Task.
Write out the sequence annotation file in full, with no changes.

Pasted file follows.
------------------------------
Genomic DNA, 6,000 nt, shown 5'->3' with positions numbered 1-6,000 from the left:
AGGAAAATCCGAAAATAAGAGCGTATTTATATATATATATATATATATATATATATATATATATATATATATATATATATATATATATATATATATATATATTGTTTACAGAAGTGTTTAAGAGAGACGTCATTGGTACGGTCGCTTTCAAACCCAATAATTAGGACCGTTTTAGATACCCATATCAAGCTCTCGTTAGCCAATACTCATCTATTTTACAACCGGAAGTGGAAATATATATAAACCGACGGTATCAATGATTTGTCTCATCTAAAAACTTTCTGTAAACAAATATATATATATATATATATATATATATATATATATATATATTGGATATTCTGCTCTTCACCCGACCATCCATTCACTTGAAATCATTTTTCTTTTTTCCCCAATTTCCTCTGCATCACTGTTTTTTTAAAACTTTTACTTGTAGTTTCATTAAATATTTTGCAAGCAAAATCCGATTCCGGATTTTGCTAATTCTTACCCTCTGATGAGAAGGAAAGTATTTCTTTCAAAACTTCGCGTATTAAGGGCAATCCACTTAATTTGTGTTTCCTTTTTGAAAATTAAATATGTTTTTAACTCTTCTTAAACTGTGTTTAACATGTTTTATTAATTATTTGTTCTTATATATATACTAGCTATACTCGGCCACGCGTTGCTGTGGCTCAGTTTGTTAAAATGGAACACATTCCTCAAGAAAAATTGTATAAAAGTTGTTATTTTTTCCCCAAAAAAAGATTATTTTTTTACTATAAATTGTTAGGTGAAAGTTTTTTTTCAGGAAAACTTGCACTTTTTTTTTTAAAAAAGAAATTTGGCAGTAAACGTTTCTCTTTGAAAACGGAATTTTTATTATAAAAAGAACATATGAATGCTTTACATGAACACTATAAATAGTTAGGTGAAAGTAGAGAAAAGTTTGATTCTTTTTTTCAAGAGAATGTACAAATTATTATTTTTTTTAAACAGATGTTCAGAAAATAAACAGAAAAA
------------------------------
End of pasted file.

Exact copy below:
Genomic DNA, 6,000 nt, shown 5'->3' with positions numbered 1-6,000 from the left:
AGGAAAATCCGAAAATAAGAGCGTATTTATATATATATATATATATATATATATATATATATATATATATATATATATATATATATATATATATATATATATTGTTTACAGAAGTGTTTAAGAGAGACGTCATTGGTACGGTCGCTTTCAAACCCAATAATTAGGACCGTTTTAGATACCCATATCAAGCTCTCGTTAGCCAATACTCATCTATTTTACAACCGGAAGTGGAAATATATATAAACCGACGGTATCAATGATTTGTCTCATCTAAAAACTTTCTGTAAACAAATATATATATATATATATATATATATATATATATATATATATTGGATATTCTGCTCTTCACCCGACCATCCATTCACTTGAAATCATTTTTCTTTTTTCCCCAATTTCCTCTGCATCACTGTTTTTTTAAAACTTTTACTTGTAGTTTCATTAAATATTTTGCAAGCAAAATCCGATTCCGGATTTTGCTAATTCTTACCCTCTGATGAGAAGGAAAGTATTTCTTTCAAAACTTCGCGTATTAAGGGCAATCCACTTAATTTGTGTTTCCTTTTTGAAAATTAAATATGTTTTTAACTCTTCTTAAACTGTGTTTAACATGTTTTATTAATTATTTGTTCTTATATATATACTAGCTATACTCGGCCACGCGTTGCTGTGGCTCAGTTTGTTAAAATGGAACACATTCCTCAAGAAAAATTGTATAAAAGTTGTTATTTTTTCCCCAAAAAAAGATTATTTTTTTACTATAAATTGTTAGGTGAAAGTTTTTTTTCAGGAAAACTTGCACTTTTTTTTTTAAAAAAGAAATTTGGCAGTAAACGTTTCTCTTTGAAAACGGAATTTTTATTATAAAAAGAACATATGAATGCTTTACATGAACACTATAAATAGTTAGGTGAAAGTAGAGAAAAGTTTGATTCTTTTTTTCAAGAGAATGTACAAATTATTATTTTTTTTAAACAGATGTTCAGAAAATAAACAGAAAAA